Fact Sheet OPIOIDS


Opioids is an umbrella term for natural or synthetic drugs that
are derived from – or related to – the opium poppy.
Opioids attach to receptors in the central nervous system, reducing pain
signals to the brain. Commonly used opioids include oxycodone, morphine,
codeine, heroin, fentanyl, methadone and opium.


Opioids dull the senses, induce relaxation and euphoria. They depress
(slow down) breathing and the heart rate.
In high doses, opioids depress the body’s natural urge to breathe. When
someone is having an overdose they can stop breathing and may die. Even
if a person does not die from overdose, they can sustain brain damage.

Signs of overdose can include:

  • No response to stimuli
  • Shallow/stopped breathing
  • Can’t be woken up
  • Unusual snoring/gurgling sounds
  • Blue/grey lips or finger tips
  • Floppy arms and legs

If you cannot get a response from someone, do not assume they
are asleep. Unusual or deep snoring is a common sign of overdose.
Do not let people at risk ‘sleep it off’.


Sometimes it can take hours for someone to die from an opioid
overdose. Action taken as soon as possible could save a life. If you
think someone has overdosed, knowing how to respond is crucial:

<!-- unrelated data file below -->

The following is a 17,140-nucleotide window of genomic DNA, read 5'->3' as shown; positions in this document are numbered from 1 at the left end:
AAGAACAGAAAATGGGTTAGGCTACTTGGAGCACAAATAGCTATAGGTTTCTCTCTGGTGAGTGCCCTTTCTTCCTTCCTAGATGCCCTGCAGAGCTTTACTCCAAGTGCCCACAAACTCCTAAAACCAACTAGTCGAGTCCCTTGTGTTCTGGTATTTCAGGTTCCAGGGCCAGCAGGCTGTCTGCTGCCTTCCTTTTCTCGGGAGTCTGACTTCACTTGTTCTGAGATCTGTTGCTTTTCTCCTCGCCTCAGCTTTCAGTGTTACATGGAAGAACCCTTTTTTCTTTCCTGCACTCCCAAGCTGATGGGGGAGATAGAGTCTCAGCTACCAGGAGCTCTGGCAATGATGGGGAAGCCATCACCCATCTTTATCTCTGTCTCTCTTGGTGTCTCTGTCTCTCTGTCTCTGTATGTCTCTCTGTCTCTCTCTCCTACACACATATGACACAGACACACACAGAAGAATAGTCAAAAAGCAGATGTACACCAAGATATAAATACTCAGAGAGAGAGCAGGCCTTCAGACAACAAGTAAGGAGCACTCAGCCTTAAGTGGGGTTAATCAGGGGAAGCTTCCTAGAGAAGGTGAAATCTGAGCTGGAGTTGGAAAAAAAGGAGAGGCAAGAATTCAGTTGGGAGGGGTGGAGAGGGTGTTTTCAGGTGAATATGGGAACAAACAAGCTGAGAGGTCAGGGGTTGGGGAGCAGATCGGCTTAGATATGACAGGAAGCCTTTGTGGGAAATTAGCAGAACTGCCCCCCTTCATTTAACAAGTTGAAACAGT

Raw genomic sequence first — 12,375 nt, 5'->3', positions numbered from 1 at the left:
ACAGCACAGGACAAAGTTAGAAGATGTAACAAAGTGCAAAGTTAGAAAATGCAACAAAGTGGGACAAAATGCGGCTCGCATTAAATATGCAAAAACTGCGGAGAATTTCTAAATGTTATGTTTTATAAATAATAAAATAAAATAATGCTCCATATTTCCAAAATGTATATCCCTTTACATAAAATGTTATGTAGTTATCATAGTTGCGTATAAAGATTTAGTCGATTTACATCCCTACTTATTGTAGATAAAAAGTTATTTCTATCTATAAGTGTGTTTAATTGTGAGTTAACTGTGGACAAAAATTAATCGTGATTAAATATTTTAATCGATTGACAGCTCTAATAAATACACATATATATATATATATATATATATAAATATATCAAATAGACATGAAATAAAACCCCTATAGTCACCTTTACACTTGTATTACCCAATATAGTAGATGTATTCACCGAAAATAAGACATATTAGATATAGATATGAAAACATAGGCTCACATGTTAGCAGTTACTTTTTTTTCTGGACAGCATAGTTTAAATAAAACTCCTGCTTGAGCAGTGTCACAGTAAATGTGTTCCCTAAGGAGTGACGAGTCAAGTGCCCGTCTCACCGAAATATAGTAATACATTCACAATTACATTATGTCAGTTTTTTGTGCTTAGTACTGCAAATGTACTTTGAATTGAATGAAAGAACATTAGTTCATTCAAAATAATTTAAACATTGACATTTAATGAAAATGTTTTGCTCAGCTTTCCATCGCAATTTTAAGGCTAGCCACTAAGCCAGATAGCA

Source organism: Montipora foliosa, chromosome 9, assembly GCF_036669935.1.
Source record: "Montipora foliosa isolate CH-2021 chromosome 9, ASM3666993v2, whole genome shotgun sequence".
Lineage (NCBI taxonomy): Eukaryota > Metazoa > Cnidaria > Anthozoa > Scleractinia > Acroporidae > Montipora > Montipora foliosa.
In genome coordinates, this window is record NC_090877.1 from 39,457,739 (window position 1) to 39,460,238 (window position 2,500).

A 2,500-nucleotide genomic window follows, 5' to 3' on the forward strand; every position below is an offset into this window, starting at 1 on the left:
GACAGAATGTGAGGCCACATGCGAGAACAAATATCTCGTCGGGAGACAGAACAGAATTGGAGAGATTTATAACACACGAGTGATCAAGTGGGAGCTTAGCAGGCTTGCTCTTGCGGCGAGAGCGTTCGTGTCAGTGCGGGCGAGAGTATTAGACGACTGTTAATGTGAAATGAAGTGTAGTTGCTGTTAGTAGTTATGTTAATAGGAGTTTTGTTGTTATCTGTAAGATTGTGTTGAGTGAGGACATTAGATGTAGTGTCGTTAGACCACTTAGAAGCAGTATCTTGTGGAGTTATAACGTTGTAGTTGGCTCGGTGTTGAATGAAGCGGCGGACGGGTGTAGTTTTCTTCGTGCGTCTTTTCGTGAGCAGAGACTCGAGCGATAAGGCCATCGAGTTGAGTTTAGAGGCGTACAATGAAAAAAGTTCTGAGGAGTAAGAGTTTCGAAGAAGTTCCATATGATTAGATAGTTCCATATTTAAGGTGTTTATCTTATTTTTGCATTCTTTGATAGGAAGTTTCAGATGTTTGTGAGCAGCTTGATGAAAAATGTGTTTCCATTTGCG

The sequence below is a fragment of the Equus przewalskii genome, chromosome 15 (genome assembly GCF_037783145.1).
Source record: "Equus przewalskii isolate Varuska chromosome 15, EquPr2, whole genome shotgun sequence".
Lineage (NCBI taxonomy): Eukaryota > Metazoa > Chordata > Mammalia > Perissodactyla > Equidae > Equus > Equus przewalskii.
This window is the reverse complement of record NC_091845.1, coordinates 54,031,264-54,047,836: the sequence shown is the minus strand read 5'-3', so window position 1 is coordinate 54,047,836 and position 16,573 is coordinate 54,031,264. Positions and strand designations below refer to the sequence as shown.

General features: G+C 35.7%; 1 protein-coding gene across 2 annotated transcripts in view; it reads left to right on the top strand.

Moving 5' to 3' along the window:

Check for vital signs

  1. Alert: Not responding to voice?
  2. Breathing: Noisy? Shallow? Slow? Stopped? Strange snoring?
  3. Color: For fair-skinned people, blue or pale lips or fingertips?
    For darker skinned people, grayish or ashen lips and skin color.

If you see any of these signs, you should immediately move
to activate the response plan for opioid overdose.

Before you act, check for dangers such as needles.

Call an ambulance, tell the operator your location, and stay
on the line.

Try to get a response from the person by calling their name and/or
giving a sternal rub (rub your knuckles firmly across their sternum).

If you can’t get a response, put them in the recovery position allowing
their airways to remain open.

The Recovery Position

Support face Place the arm nearest to you at right angles to the body. Place their other hand against their cheek.

Lift Leg Get hold of the far leg just above the knee and pull it up, keeping the foot flat on the ground.

Roll over Keep their hand pressed against their cheek and pull on the upper leg to roll them towards you and onto their side.

If you HAVE narcan/naloxone:

  1. Assemble the naloxone ready for use and inject
    the full amount into the outer thigh or upper arm
    (or use nasal spray).
  2. Record the time of administration. Provide this
    information to paramedics when they arrive.
  3. If the person is not breathing, apply rescue
    breathing (2 breathes every 5 seconds).
  4. If there has been no response after 3-5 minutes,
    give another dose of naloxone. Remember to
    record the time of administration.
    Note: Naloxone will only temporarily reverse
    an overdose.

If you DO NOT HAVE narcan/naloxone:

  • If the person is breathing, leave in recovery position
    and monitor breathing.
  • If person is not breathing apply rescue breathing
    and continue until:
    –– The person starts to breathe on their own
    –– Ambulance arrives
    –– Someone else can take over for you.


  • Do NOT leave the person alone.
  • Do NOT give the person anything to eat
    or drink, or try to induce vomiting.

Content supplied by Penington Institute

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